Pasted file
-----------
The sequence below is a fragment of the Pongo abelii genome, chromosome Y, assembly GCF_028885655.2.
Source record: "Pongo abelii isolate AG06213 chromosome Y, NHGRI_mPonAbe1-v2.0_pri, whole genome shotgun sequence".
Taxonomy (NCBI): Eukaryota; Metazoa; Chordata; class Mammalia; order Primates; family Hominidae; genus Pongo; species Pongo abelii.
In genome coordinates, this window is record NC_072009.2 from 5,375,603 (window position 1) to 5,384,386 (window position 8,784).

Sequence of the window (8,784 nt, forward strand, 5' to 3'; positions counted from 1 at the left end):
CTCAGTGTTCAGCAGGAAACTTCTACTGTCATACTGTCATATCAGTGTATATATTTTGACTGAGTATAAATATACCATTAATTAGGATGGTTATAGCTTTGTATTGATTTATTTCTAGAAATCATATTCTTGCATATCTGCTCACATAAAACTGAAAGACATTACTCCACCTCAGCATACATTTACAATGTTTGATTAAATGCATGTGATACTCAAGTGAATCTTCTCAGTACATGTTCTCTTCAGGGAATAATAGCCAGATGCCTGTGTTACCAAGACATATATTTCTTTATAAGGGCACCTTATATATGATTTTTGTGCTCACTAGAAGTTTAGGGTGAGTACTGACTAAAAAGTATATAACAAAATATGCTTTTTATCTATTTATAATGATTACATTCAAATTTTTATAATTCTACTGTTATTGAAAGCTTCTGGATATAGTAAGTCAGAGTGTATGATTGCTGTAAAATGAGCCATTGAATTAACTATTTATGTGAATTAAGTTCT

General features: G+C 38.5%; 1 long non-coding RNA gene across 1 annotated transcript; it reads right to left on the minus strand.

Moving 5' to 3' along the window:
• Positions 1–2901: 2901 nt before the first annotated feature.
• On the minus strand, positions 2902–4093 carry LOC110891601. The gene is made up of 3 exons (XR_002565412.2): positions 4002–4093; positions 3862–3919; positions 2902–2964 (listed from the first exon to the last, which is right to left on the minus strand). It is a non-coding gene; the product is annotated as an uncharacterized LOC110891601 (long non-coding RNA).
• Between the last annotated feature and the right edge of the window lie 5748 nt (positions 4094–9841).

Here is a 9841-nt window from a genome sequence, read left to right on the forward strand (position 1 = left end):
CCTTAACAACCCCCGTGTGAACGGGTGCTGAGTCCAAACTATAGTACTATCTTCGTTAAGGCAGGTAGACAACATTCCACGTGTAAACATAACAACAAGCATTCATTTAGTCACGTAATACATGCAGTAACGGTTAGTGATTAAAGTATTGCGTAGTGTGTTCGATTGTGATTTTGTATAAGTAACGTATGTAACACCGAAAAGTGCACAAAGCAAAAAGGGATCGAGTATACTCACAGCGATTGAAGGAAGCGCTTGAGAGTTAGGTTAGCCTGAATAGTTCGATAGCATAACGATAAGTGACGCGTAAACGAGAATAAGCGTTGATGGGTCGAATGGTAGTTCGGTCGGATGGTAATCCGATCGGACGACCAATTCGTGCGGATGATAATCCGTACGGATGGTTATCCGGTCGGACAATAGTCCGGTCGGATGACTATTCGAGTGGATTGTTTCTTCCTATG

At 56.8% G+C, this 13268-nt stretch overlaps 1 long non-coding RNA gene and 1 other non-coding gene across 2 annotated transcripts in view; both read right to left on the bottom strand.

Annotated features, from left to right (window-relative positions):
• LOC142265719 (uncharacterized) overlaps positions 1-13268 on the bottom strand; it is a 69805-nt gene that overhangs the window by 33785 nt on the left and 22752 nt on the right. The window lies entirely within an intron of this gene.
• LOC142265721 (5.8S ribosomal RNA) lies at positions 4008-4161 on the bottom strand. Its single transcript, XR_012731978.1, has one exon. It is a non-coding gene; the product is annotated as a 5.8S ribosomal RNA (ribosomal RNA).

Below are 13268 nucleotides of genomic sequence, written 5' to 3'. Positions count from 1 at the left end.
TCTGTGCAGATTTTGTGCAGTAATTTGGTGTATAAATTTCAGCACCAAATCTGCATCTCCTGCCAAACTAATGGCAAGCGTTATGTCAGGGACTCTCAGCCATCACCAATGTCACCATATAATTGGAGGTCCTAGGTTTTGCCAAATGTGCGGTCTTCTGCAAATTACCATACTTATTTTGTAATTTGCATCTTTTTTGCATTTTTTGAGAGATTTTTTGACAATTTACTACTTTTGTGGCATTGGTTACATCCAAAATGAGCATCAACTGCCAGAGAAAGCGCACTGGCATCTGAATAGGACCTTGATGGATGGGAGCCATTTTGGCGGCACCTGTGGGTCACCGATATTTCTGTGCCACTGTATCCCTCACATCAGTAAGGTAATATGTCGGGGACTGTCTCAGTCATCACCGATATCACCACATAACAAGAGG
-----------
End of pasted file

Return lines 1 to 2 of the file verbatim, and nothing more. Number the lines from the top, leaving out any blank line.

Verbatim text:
The sequence below is a fragment of the Pongo abelii genome, chromosome Y, assembly GCF_028885655.2.
Source record: "Pongo abelii isolate AG06213 chromosome Y, NHGRI_mPonAbe1-v2.0_pri, whole genome shotgun sequence".